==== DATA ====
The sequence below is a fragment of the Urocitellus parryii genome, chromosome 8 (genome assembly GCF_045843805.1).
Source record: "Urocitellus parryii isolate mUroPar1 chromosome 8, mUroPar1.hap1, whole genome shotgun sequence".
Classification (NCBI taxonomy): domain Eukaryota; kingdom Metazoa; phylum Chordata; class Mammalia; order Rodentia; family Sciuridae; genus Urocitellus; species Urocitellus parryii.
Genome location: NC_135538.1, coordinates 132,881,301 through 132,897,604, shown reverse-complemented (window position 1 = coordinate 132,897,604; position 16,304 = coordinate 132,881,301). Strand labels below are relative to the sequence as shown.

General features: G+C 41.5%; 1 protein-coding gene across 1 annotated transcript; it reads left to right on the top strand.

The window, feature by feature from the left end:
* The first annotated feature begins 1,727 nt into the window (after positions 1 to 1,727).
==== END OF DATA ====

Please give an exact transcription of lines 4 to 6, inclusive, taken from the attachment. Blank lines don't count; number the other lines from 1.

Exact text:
Genome location: NC_135538.1, coordinates 132,881,301 through 132,897,604, shown reverse-complemented (window position 1 = coordinate 132,897,604; position 16,304 = coordinate 132,881,301). Strand labels below are relative to the sequence as shown.

General features: G+C 41.5%; 1 protein-coding gene across 1 annotated transcript; it reads left to right on the top strand.

The window, feature by feature from the left end: